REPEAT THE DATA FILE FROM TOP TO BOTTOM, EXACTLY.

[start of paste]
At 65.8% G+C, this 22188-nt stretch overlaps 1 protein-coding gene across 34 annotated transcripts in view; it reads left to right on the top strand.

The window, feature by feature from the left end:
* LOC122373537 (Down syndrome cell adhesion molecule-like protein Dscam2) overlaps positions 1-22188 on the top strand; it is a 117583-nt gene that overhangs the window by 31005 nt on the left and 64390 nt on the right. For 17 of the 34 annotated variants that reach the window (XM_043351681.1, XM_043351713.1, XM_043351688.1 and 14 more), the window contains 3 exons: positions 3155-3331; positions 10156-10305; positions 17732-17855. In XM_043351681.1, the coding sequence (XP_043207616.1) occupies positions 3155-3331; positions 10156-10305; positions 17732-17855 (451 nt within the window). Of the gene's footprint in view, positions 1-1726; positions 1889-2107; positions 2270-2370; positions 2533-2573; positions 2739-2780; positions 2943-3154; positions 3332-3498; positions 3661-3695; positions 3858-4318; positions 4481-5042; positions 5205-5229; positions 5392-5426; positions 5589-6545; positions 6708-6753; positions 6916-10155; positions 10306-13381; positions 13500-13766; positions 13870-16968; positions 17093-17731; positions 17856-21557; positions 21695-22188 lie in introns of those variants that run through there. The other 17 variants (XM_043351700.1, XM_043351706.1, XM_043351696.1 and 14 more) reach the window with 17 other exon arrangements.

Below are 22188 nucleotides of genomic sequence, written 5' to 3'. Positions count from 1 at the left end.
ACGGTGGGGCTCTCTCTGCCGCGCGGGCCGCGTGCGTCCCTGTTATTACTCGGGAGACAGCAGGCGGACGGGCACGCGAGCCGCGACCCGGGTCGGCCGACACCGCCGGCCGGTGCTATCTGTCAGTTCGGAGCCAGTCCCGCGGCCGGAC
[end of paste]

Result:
At 65.8% G+C, this 22188-nt stretch overlaps 1 protein-coding gene across 34 annotated transcripts in view; it reads left to right on the top strand.

The window, feature by feature from the left end:
* LOC122373537 (Down syndrome cell adhesion molecule-like protein Dscam2) overlaps positions 1-22188 on the top strand; it is a 117583-nt gene that overhangs the window by 31005 nt on the left and 64390 nt on the right. For 17 of the 34 annotated variants that reach the window (XM_043351681.1, XM_043351713.1, XM_043351688.1 and 14 more), the window contains 3 exons: positions 3155-3331; positions 10156-10305; positions 17732-17855. In XM_043351681.1, the coding sequence (XP_043207616.1) occupies positions 3155-3331; positions 10156-10305; positions 17732-17855 (451 nt within the window). Of the gene's footprint in view, positions 1-1726; positions 1889-2107; positions 2270-2370; positions 2533-2573; positions 2739-2780; positions 2943-3154; positions 3332-3498; positions 3661-3695; positions 3858-4318; positions 4481-5042; positions 5205-5229; positions 5392-5426; positions 5589-6545; positions 6708-6753; positions 6916-10155; positions 10306-13381; positions 13500-13766; positions 13870-16968; positions 17093-17731; positions 17856-21557; positions 21695-22188 lie in introns of those variants that run through there. The other 17 variants (XM_043351700.1, XM_043351706.1, XM_043351696.1 and 14 more) reach the window with 17 other exon arrangements.

Below are 22188 nucleotides of genomic sequence, written 5' to 3'. Positions count from 1 at the left end.
ACGGTGGGGCTCTCTCTGCCGCGCGGGCCGCGTGCGTCCCTGTTATTACTCGGGAGACAGCAGGCGGACGGGCACGCGAGCCGCGACCCGGGTCGGCCGACACCGCCGGCCGGTGCTATCTGTCAGTTCGGAGCCAGTCCCGCGGCCGGAC